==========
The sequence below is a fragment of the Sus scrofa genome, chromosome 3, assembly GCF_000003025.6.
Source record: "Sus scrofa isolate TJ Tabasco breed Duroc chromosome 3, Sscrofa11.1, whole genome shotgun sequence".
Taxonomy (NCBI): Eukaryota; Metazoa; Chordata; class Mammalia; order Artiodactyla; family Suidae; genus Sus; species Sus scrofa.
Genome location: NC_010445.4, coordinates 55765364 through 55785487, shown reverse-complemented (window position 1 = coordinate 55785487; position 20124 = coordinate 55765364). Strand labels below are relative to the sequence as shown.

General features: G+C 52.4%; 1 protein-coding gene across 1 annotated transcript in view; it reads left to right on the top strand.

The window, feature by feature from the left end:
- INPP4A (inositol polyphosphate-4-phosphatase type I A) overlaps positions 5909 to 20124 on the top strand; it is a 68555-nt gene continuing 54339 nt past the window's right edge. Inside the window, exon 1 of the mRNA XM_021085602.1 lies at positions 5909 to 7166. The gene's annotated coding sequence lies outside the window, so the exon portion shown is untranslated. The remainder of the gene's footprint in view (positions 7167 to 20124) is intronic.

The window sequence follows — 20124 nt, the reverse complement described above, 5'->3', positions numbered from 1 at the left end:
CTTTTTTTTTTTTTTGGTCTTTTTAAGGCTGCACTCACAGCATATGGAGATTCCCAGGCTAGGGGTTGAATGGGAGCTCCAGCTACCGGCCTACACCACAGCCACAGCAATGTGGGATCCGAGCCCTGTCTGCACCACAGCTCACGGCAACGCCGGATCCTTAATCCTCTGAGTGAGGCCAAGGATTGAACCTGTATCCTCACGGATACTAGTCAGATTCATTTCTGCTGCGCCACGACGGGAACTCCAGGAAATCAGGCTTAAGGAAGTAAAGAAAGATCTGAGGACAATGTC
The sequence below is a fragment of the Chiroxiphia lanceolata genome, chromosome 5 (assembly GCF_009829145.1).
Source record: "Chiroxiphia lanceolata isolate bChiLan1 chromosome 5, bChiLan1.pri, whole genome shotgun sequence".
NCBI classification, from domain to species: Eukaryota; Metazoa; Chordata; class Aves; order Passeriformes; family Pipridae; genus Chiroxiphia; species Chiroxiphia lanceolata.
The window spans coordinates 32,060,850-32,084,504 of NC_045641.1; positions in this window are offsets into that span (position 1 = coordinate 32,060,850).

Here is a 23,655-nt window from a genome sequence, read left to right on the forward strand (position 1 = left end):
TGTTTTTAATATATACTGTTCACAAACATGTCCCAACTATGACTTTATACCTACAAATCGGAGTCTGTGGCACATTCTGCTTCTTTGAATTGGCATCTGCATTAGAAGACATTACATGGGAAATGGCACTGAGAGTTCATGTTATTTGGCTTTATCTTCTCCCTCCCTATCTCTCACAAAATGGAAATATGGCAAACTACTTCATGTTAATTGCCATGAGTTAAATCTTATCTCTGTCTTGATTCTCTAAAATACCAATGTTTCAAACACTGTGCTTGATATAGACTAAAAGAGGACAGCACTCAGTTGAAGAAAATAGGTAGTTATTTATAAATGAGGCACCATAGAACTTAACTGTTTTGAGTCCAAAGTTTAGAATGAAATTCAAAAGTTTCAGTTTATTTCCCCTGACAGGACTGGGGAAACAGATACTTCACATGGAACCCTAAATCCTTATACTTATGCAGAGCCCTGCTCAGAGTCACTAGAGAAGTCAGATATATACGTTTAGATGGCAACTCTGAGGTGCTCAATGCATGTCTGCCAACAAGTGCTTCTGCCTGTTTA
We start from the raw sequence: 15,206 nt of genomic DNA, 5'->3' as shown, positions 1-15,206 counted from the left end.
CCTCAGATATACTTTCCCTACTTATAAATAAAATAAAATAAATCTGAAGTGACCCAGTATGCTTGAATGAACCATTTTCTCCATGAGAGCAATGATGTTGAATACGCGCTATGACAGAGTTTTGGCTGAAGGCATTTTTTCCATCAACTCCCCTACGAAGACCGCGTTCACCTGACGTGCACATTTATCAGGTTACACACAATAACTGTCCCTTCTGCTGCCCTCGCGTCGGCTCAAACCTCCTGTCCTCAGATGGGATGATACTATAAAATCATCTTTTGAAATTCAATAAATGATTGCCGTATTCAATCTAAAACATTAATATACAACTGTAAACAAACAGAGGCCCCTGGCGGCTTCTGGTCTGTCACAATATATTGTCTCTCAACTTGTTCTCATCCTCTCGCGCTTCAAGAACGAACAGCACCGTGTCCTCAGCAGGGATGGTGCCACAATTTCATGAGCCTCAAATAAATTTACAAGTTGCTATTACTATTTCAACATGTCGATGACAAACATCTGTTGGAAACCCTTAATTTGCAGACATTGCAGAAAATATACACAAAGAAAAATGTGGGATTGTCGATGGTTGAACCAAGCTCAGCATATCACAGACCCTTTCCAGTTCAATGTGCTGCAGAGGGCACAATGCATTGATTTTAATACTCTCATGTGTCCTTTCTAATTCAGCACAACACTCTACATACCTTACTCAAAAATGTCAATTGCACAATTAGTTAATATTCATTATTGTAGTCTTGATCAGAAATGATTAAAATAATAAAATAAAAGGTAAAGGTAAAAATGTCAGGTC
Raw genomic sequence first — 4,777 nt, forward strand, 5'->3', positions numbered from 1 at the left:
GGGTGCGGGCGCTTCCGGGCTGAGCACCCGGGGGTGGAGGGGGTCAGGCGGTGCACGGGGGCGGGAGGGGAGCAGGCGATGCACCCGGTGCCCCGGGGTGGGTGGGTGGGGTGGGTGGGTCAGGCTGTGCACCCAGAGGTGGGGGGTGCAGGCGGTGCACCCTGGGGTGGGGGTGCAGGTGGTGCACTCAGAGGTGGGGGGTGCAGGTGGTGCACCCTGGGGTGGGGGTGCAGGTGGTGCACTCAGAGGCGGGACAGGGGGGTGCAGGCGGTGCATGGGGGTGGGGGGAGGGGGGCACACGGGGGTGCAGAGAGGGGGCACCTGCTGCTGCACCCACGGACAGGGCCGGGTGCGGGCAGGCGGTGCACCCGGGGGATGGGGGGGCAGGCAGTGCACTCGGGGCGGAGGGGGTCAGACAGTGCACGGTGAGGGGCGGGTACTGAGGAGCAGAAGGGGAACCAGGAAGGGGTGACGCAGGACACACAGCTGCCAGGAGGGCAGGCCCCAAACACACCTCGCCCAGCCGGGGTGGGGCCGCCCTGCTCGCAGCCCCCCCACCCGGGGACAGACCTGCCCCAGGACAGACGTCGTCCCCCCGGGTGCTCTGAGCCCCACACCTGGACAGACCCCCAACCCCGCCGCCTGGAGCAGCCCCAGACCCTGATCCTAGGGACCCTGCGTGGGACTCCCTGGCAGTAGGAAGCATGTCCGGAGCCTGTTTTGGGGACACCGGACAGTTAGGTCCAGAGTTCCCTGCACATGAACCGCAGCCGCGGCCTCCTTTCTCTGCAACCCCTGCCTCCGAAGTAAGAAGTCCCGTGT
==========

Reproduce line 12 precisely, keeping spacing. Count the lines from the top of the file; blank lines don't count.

NCBI classification, from domain to species: Eukaryota; Metazoa; Chordata; class Aves; order Passeriformes; family Pipridae; genus Chiroxiphia; species Chiroxiphia lanceolata.